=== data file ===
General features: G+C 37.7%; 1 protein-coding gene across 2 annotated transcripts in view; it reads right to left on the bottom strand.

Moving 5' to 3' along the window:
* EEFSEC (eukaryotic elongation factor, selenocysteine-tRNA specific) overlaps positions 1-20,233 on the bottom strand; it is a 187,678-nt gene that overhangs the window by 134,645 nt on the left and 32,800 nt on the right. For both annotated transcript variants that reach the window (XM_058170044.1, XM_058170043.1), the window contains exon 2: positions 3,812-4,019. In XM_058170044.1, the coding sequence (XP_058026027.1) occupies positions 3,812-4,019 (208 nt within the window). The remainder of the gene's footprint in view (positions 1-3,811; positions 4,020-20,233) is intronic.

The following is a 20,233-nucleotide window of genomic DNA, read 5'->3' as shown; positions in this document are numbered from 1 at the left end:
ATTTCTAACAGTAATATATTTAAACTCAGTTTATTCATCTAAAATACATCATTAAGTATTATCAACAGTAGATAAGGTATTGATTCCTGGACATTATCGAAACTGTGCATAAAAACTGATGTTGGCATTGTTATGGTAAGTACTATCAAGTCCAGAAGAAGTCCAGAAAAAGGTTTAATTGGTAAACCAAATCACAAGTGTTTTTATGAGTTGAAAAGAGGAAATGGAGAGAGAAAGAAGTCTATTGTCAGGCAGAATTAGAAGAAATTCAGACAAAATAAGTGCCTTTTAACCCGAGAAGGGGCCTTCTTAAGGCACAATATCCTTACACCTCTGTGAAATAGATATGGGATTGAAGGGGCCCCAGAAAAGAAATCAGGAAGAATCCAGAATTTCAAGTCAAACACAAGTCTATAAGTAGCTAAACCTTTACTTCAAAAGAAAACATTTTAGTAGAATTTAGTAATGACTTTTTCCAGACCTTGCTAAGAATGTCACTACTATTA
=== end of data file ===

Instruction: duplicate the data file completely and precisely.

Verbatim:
General features: G+C 37.7%; 1 protein-coding gene across 2 annotated transcripts in view; it reads right to left on the bottom strand.

Moving 5' to 3' along the window:
* EEFSEC (eukaryotic elongation factor, selenocysteine-tRNA specific) overlaps positions 1-20,233 on the bottom strand; it is a 187,678-nt gene that overhangs the window by 134,645 nt on the left and 32,800 nt on the right. For both annotated transcript variants that reach the window (XM_058170044.1, XM_058170043.1), the window contains exon 2: positions 3,812-4,019. In XM_058170044.1, the coding sequence (XP_058026027.1) occupies positions 3,812-4,019 (208 nt within the window). The remainder of the gene's footprint in view (positions 1-3,811; positions 4,020-20,233) is intronic.

The following is a 20,233-nucleotide window of genomic DNA, read 5'->3' as shown; positions in this document are numbered from 1 at the left end:
ATTTCTAACAGTAATATATTTAAACTCAGTTTATTCATCTAAAATACATCATTAAGTATTATCAACAGTAGATAAGGTATTGATTCCTGGACATTATCGAAACTGTGCATAAAAACTGATGTTGGCATTGTTATGGTAAGTACTATCAAGTCCAGAAGAAGTCCAGAAAAAGGTTTAATTGGTAAACCAAATCACAAGTGTTTTTATGAGTTGAAAAGAGGAAATGGAGAGAGAAAGAAGTCTATTGTCAGGCAGAATTAGAAGAAATTCAGACAAAATAAGTGCCTTTTAACCCGAGAAGGGGCCTTCTTAAGGCACAATATCCTTACACCTCTGTGAAATAGATATGGGATTGAAGGGGCCCCAGAAAAGAAATCAGGAAGAATCCAGAATTTCAAGTCAAACACAAGTCTATAAGTAGCTAAACCTTTACTTCAAAAGAAAACATTTTAGTAGAATTTAGTAATGACTTTTTCCAGACCTTGCTAAGAATGTCACTACTATTA